eBay (EBAY -1.27%) doesn't get as much attention as other top e-commerce stocks, and it's understandable. Before and during the pandemic, eBay didn't post the impressive growth rates of companies like Etsy and Shopify.
However, shares of eBay have quietly outperformed the broad market over the last five years, and that trend has continued in 2021. Year to date, the stock is up 19% as of this writing, beating the S&P 500 return of 10%.
There are three things that stand out from eBay's first-quarter earnings report that explain why its stock has outperformed and why it may continue to do so.
1. Improved volume growth
Before the pandemic, eBay posted a 5% decline in gross merchandise volume (GMV) in 2019. Given that weak showing, it's understandable the stock sold for a relatively low forward price-to-earnings (P/E) ratio of 11 at the time.
But last year, GMV growth accelerated to as high as 26% in the second quarter. That number decelerated in the second half of the year before picking back up in the latest report with a growth rate of 29%.
eBay expects to report lower growth in the current period as it laps a strong showing in the year-ago quarter, but it is still impressive that management expects to report revenue growth between 12% to 14% year over year.
Now, eBay trades for about 16 times forward earnings estimates, which is a bargain if eBay can sustain its recent volume gains beyond the pandemic.
There are a few reasons it can.
2. New category expansion
Management has been investing in new product categories that are already driving high volume growth.
eBay's recent expansion into authenticated sneakers and luxury watches has been very successful. In the first quarter, sales of sneakers valued above $100 grew at a triple-digit rate for the second quarter in a row.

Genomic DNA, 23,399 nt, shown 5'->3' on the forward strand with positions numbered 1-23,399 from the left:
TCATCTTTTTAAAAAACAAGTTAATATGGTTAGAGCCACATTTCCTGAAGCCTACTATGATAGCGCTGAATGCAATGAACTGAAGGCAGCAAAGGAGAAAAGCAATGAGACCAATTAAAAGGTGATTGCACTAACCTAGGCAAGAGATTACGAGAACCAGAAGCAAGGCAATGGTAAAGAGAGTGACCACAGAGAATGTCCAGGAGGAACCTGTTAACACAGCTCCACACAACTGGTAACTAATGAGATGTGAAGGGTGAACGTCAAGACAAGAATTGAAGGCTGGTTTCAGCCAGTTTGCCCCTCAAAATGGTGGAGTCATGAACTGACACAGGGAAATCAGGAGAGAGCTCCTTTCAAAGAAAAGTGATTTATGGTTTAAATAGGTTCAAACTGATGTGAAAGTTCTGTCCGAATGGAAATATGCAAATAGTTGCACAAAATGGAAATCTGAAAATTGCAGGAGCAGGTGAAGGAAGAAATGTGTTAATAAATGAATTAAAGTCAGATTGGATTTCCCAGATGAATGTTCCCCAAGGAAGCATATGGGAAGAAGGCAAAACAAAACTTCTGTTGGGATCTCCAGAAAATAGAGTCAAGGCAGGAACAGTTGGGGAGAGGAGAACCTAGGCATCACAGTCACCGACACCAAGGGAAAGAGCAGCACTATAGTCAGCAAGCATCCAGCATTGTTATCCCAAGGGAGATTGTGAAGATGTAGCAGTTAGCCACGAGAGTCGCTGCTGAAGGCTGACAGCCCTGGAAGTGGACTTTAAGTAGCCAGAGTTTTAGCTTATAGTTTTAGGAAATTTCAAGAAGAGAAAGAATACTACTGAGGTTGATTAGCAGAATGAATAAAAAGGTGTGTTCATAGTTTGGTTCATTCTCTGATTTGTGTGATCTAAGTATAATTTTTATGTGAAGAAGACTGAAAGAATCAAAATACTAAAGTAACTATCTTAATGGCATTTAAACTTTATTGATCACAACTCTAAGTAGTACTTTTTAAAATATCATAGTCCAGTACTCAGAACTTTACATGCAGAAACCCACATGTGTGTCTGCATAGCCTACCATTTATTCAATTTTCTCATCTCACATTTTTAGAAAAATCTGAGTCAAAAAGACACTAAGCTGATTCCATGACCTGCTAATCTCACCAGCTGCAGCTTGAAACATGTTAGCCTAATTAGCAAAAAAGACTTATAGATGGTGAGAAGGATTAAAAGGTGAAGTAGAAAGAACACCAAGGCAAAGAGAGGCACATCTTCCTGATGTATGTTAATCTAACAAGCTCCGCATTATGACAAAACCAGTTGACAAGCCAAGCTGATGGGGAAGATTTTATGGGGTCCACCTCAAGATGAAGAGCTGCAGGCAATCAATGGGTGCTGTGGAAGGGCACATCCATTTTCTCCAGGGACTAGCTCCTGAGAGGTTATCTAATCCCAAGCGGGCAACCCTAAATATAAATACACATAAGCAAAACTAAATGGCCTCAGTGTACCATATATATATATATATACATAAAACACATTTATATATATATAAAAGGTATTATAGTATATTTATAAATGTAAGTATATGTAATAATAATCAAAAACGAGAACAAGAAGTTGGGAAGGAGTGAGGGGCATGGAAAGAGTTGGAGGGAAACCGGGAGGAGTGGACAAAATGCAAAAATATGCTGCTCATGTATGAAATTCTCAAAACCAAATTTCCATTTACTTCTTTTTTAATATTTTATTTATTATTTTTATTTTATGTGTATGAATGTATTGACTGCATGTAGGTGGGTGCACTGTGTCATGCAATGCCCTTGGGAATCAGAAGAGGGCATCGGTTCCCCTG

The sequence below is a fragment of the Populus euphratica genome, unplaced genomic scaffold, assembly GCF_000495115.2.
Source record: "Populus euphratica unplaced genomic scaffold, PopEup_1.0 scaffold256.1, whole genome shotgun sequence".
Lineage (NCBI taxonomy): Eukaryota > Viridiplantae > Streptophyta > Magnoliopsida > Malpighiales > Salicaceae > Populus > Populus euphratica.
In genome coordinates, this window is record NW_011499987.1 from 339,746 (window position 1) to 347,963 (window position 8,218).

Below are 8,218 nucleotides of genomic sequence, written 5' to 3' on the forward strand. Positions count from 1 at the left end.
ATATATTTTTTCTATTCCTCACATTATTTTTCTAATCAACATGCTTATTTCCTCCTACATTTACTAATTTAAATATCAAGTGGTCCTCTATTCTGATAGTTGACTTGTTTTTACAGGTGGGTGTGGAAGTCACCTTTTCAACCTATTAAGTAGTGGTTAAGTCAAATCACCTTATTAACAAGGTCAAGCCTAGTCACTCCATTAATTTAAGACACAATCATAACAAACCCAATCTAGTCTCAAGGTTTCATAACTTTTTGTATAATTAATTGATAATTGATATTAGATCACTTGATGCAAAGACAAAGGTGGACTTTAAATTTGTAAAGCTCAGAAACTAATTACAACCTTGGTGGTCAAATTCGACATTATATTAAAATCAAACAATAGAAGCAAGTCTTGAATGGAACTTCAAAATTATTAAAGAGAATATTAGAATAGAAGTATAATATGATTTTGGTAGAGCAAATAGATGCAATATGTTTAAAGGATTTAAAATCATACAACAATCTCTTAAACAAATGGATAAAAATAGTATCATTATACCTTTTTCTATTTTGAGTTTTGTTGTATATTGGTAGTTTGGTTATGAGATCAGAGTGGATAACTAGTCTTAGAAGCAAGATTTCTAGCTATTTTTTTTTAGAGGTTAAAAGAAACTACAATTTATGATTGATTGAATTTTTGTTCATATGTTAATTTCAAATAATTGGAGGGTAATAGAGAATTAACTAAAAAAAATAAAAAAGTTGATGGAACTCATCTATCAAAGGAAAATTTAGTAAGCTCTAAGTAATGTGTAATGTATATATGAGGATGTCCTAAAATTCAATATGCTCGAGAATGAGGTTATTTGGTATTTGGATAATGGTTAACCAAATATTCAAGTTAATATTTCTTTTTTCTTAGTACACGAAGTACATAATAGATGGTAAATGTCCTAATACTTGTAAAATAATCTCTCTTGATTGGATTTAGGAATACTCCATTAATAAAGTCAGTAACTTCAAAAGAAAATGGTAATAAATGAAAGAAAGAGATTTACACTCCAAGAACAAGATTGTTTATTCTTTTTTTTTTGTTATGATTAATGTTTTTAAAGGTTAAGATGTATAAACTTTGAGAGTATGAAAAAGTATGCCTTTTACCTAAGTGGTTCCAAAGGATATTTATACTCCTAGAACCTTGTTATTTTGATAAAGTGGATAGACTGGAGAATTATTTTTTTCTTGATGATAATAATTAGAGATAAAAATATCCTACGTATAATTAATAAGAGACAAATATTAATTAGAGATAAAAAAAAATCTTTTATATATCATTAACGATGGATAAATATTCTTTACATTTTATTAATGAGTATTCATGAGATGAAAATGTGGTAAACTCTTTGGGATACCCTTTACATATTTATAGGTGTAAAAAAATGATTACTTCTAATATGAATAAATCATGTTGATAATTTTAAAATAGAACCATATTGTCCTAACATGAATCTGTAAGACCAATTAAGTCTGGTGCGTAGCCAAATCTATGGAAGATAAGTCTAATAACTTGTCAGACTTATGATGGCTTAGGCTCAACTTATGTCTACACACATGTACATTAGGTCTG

"In luxury watches, we saw growth accelerate from 16% in Q4 to 38% in Q1 in the U.S.," CEO Jamie Iannone said during the first-quarter earnings call.
The market for secondhand luxury goods and sneakers has been hot in recent years. For example, StockX is a popular marketplace to buy and sell authenticated sneakers, which recently saw its valuation jump 35% from December to $3.8 billion.
All said, eBay's marketing capabilities and early success in these markets could go a long way toward revitalizing its brand image with younger shoppers.
3. Selling non-core businesses
Investors might also be overlooking the tremendous value eBay is unlocking by selling off non-core businesses.
In Feb. 2020, eBay completed the sale of StubHub for $4.05 billion in cash. Management took those proceeds and repurchased nearly the same amount of shares in the first quarter of 2020.
The company is currently in the process of selling its Classifieds business to Adevinta for a combination of stock and cash worth $12.7 billion. eBay is also exploring options for its Korean online marketplace, Gmarket, which it acquired in 2009 for $1.2 billion.
It also holds a warrant to acquire up to 5% of leading payment platform Adyen at a specified date. At the end of the first quarter, this warrant was worth $1 billion, representing an increase in value of $700 million since eBay acquired it in 2018.
Regarding the deals with Adevinta and Adyen, Iannone said: "We remain excited about both of these investments, the optionality they provide, and the significant value each can generate for our shareholders."
Investors are underestimating eBay
eBay could run into some problems in the near term as it laps the growth from 2020, but the stock's low valuation may already account for that scenario.
Analysts currently expect eBay to grow earnings per share at a compounded annual rate of 10% over the long term. With the asset sales, category expansion, and improved GMV growth, the stock has a lot to offer at a forward P/E of less than 16. It even pays a dividend yielding 1.2%.
Overall, adding shares of eBay to your portfolio can serve as a good hedge for someone looking to diversify against high-P/E growth stocks that have fallen out of favor in 2021.